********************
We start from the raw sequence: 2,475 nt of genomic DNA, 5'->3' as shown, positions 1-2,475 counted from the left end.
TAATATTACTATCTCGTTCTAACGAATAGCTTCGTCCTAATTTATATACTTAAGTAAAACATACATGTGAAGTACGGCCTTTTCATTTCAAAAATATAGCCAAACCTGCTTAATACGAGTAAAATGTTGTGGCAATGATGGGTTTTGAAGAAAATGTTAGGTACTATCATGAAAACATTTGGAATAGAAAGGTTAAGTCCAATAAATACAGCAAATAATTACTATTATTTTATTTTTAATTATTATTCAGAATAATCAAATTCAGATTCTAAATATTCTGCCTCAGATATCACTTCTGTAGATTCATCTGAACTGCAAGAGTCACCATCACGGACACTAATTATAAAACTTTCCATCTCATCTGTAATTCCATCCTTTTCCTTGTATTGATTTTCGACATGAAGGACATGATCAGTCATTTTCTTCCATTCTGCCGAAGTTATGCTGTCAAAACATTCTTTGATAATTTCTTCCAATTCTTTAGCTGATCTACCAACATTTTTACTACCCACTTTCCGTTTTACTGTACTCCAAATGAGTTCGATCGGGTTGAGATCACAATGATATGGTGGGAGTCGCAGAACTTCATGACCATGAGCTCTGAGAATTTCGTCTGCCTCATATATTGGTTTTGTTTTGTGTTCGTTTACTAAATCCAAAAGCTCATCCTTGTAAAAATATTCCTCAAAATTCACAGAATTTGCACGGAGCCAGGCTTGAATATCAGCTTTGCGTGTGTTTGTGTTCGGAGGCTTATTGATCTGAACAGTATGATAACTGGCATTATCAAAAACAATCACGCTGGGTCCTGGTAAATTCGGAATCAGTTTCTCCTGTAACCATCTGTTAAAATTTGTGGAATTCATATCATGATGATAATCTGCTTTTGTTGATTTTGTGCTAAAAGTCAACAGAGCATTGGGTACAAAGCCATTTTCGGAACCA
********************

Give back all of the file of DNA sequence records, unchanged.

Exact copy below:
We start from the raw sequence: 2,475 nt of genomic DNA, 5'->3' as shown, positions 1-2,475 counted from the left end.
TAATATTACTATCTCGTTCTAACGAATAGCTTCGTCCTAATTTATATACTTAAGTAAAACATACATGTGAAGTACGGCCTTTTCATTTCAAAAATATAGCCAAACCTGCTTAATACGAGTAAAATGTTGTGGCAATGATGGGTTTTGAAGAAAATGTTAGGTACTATCATGAAAACATTTGGAATAGAAAGGTTAAGTCCAATAAATACAGCAAATAATTACTATTATTTTATTTTTAATTATTATTCAGAATAATCAAATTCAGATTCTAAATATTCTGCCTCAGATATCACTTCTGTAGATTCATCTGAACTGCAAGAGTCACCATCACGGACACTAATTATAAAACTTTCCATCTCATCTGTAATTCCATCCTTTTCCTTGTATTGATTTTCGACATGAAGGACATGATCAGTCATTTTCTTCCATTCTGCCGAAGTTATGCTGTCAAAACATTCTTTGATAATTTCTTCCAATTCTTTAGCTGATCTACCAACATTTTTACTACCCACTTTCCGTTTTACTGTACTCCAAATGAGTTCGATCGGGTTGAGATCACAATGATATGGTGGGAGTCGCAGAACTTCATGACCATGAGCTCTGAGAATTTCGTCTGCCTCATATATTGGTTTTGTTTTGTGTTCGTTTACTAAATCCAAAAGCTCATCCTTGTAAAAATATTCCTCAAAATTCACAGAATTTGCACGGAGCCAGGCTTGAATATCAGCTTTGCGTGTGTTTGTGTTCGGAGGCTTATTGATCTGAACAGTATGATAACTGGCATTATCAAAAACAATCACGCTGGGTCCTGGTAAATTCGGAATCAGTTTCTCCTGTAACCATCTGTTAAAATTTGTGGAATTCATATCATGATGATAATCTGCTTTTGTTGATTTTGTGCTAAAAGTCAACAGAGCATTGGGTACAAAGCCATTTTCGGAACCA